city hall

Toronto to consider bike-specific traffic signals and bike boxes

Toronto transportation staff has been planning new bike-specific traffic control signals to go along the 30 km of new trails in our suburbs, and for downtown is planning bike boxes at five locations downtown on College, Bloor and Harbord.

The traffic lights will enable cyclists and pedestrians to more quickly cross the major arterial roads when on the trails and will allow cyclists to cross with their own crossing beside the crosswalk. If you happen to live near the new trails in North York and Scarborough, it wouldn't hurt to call your councillor to let them know you think this is a great idea. Let them know that you, as a cyclist, actually exist and happen to live in the suburbs. It's amazing how often councillors claim that no on cycles in their ward.

As for the bike boxes, take a gander at this video on how they work. Bike boxes allow cyclists to filter to the front so they can make quick left turns or merge easily back into the bike lane after the intersection instead of being stuck behind all the cars. There are no right turns on red allowed with bike boxes, but this matters little where there are lots of pedestrians crossing.

From transportation services:

Parking Exemptions vs Bike Lanes

After Councillor Howard Moscoe's prodding, City Council has released the previously confidential manual which explains who can get their parking tickets cancelled. I am glad that they did this, and it helps make things much more clear to everyone in this city. Many thanks to Councillor Moscoe, and the other councillors, who made this happen.

Before this manual was released, I had though that more enforcement would help to diminish the number of vehicles found parked in bike lanes. I had also thought that on-street separated bike lanes should be used sparingly and strategically.

I now realize how naive I was.

While I expect that some of the excuses to get one's parking ticket cancelled to be removed from the current manual, I have to expect that many, if not most, of them will remain. Because of this, I now find it necessary to add my voice to the many who are already calling for the conversion of existing bike lanes into on-street separated bike lanes.

The passive enforcement of barriers which would deter people from placing their vehicles in bike lanes seems to be the only remedy we have to keep those of us in this city who ride bikes safe from moving cars and trucks, and to keep bike lanes safe from becoming free parking or ad-hoc taxi stands.

And safer infrastructure will only encourage more people to ride.

Don Mills Centre to City Hall: Toronto Bike To Work Day

Join a group of cyclists for a fun, friendly, and casual ride from traditional car-centric suburbia (Don Mills Centre) to Downtown City Hall.

Date: Monday May 31st 2010
Departure Time: 7am (be there before 7am for a brief intro and speeches)
Meeting Location: Don Mills Road and Lawrence Avenue East Southwest Corner

City of Toronto Councillor and Budget Chief Shelley Carroll has confirmed her attendance, and has been warming up for the ride recently. So get ready for a beautiful cycling week in the sun!

Toronto Annual Group Commute from Don Mills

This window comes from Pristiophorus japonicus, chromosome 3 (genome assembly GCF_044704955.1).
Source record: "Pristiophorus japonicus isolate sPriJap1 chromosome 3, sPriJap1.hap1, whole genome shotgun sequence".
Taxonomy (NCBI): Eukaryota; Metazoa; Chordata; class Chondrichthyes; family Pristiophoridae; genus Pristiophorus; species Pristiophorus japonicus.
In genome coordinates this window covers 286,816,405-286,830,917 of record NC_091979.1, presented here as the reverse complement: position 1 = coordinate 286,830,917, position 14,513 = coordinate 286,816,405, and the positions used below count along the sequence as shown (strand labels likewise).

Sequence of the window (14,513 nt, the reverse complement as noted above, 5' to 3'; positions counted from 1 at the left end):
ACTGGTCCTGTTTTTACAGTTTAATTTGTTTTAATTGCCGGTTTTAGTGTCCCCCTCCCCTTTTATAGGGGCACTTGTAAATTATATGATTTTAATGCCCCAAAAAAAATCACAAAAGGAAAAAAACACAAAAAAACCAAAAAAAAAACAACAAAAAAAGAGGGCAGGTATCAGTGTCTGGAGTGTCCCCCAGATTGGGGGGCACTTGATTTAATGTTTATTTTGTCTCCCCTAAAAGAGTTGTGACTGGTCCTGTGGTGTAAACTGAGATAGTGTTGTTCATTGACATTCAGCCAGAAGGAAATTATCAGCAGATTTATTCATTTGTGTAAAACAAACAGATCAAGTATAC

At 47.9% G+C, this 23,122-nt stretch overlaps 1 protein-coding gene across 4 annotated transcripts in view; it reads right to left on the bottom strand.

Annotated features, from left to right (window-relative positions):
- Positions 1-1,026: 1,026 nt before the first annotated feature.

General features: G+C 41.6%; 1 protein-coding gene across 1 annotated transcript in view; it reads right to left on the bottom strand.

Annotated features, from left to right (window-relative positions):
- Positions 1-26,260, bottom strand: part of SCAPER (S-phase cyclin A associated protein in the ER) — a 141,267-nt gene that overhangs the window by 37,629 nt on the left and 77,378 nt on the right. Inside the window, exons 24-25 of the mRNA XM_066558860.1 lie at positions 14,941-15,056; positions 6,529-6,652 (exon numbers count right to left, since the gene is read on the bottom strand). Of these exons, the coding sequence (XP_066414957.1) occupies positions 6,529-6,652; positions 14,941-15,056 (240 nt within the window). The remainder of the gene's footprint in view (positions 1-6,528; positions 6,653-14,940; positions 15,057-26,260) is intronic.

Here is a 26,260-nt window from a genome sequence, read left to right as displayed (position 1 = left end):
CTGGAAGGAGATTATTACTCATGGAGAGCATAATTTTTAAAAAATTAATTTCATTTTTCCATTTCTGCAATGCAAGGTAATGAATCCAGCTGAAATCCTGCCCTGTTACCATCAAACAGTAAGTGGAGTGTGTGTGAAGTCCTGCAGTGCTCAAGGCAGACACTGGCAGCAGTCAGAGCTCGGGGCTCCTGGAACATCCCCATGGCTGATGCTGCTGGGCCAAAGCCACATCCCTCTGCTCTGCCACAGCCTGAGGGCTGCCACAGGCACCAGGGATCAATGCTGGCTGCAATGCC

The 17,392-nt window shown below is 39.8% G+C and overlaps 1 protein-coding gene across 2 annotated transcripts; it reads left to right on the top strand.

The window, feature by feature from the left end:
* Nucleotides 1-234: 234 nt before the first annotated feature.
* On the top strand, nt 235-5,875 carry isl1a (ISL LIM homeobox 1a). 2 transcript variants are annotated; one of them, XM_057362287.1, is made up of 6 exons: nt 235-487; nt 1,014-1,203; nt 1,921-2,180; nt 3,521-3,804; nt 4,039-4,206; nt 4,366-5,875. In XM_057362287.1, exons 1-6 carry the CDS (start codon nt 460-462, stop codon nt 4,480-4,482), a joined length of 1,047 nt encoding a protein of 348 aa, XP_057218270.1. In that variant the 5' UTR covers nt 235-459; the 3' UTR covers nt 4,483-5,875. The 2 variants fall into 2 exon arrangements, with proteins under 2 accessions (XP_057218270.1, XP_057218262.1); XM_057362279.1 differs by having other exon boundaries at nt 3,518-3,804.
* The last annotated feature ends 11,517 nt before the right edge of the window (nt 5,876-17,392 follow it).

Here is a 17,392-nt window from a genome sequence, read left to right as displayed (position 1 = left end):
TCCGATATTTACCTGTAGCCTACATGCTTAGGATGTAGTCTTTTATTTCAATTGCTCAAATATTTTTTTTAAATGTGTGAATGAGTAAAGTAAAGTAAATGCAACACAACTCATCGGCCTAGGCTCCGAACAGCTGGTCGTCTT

Live on the east side of the Don Valley near Lawrence Avenue? Riding across the Lawrence Avenue bridge can be challenging for some. There will be a pre-ride westbound across the Lawrence Avenue bridge departing from Lawrence Avenue East and Underhill (Northeast corner) at 6:30am.

Bikeway network approved but University bike lane in limbo

City Council debated late into the night on the bikeway network plan for 2010, which was passed 26-8, with one caveat: it was amended by Councillor Hall (Ward 1) to remove the pilot University Ave bike lanes from the motion. The vote to amend was 15-13, but apparently Councillor Fletcher, who has been quite pro-bike lane, made an error in her vote (or some have said there was a technical glitch). A re-vote was requested but apparently there is a bizarre council rule that a re-vote cannot take place if it will change the result (one is not sure why else someone would want to re-vote). So no re-vote and this council session is now complete. The next one is June 8 and 9.

Damn council. Not even willing to try something out. You could have voted to take it out after the pilot project. We've tried the whole car thing, folks. Just look how well that worked. Just look.

It was a very close vote to remove it, but it doesn't mean that it might not show up in June. The chances are that it will be a close vote again if it is put on the agenda of the next council session. The results of the vote are here, start calling your councillors to get them to wake up and support it.

Bixi Toronto and University bike lanes: tomorrow is decision day at City Hall

Tomorrow is do or die. Either council approves the loan guarantee and contract with Bixi, or it will be a long, long time before Toronto gets its own bikesharing program. Please go to City Hall at 10 am with your bike helmet on to show your support. The Mayor is making a special push for it!

The 2010 Bikeway Network will be coming up at a later time, possibly on May 12th. That's when the University bike lane pilot will up for vote. This item will be likely even more contentious than Bixi. Follow the bike union's Twitter feed @bikeunion to see when the item is coming up, then rush down to City Hall with your helmets!